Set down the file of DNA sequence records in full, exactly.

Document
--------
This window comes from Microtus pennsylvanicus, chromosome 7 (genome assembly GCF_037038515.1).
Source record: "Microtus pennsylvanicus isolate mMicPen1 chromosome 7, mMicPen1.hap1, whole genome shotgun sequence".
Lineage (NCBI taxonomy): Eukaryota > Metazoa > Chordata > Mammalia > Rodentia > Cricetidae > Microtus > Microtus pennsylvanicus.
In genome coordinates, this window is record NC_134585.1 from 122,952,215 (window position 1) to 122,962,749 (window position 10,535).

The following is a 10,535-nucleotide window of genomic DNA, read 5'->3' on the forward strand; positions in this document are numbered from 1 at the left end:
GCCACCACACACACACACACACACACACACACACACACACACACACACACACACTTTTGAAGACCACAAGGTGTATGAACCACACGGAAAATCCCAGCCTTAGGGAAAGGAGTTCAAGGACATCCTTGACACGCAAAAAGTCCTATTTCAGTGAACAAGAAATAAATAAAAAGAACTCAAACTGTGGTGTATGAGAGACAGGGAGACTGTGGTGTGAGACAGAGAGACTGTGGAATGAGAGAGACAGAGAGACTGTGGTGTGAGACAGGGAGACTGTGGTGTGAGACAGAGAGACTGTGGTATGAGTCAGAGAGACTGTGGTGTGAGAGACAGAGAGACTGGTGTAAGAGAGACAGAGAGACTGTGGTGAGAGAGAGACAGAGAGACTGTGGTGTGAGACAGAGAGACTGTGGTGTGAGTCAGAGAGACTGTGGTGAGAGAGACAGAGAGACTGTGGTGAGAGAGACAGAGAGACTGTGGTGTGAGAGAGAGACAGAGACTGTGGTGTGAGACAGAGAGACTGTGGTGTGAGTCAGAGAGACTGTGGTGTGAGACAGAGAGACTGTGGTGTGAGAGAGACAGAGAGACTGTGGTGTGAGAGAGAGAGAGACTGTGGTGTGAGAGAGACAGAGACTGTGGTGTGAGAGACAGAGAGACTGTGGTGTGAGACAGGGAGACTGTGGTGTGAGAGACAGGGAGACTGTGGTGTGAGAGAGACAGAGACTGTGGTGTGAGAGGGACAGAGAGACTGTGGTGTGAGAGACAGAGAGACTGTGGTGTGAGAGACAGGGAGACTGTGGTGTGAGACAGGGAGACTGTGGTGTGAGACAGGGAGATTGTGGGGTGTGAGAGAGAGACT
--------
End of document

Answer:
This window comes from Microtus pennsylvanicus, chromosome 7 (genome assembly GCF_037038515.1).
Source record: "Microtus pennsylvanicus isolate mMicPen1 chromosome 7, mMicPen1.hap1, whole genome shotgun sequence".
Lineage (NCBI taxonomy): Eukaryota > Metazoa > Chordata > Mammalia > Rodentia > Cricetidae > Microtus > Microtus pennsylvanicus.
In genome coordinates, this window is record NC_134585.1 from 122,952,215 (window position 1) to 122,962,749 (window position 10,535).

The following is a 10,535-nucleotide window of genomic DNA, read 5'->3' on the forward strand; positions in this document are numbered from 1 at the left end:
GCCACCACACACACACACACACACACACACACACACACACACACACACACACACTTTTGAAGACCACAAGGTGTATGAACCACACGGAAAATCCCAGCCTTAGGGAAAGGAGTTCAAGGACATCCTTGACACGCAAAAAGTCCTATTTCAGTGAACAAGAAATAAATAAAAAGAACTCAAACTGTGGTGTATGAGAGACAGGGAGACTGTGGTGTGAGACAGAGAGACTGTGGAATGAGAGAGACAGAGAGACTGTGGTGTGAGACAGGGAGACTGTGGTGTGAGACAGAGAGACTGTGGTATGAGTCAGAGAGACTGTGGTGTGAGAGACAGAGAGACTGGTGTAAGAGAGACAGAGAGACTGTGGTGAGAGAGAGACAGAGAGACTGTGGTGTGAGACAGAGAGACTGTGGTGTGAGTCAGAGAGACTGTGGTGAGAGAGACAGAGAGACTGTGGTGAGAGAGACAGAGAGACTGTGGTGTGAGAGAGAGACAGAGACTGTGGTGTGAGACAGAGAGACTGTGGTGTGAGTCAGAGAGACTGTGGTGTGAGACAGAGAGACTGTGGTGTGAGAGAGACAGAGAGACTGTGGTGTGAGAGAGAGAGAGACTGTGGTGTGAGAGAGACAGAGACTGTGGTGTGAGAGACAGAGAGACTGTGGTGTGAGACAGGGAGACTGTGGTGTGAGAGACAGGGAGACTGTGGTGTGAGAGAGACAGAGACTGTGGTGTGAGAGGGACAGAGAGACTGTGGTGTGAGAGACAGAGAGACTGTGGTGTGAGAGACAGGGAGACTGTGGTGTGAGACAGGGAGACTGTGGTGTGAGACAGGGAGATTGTGGGGTGTGAGAGAGAGACT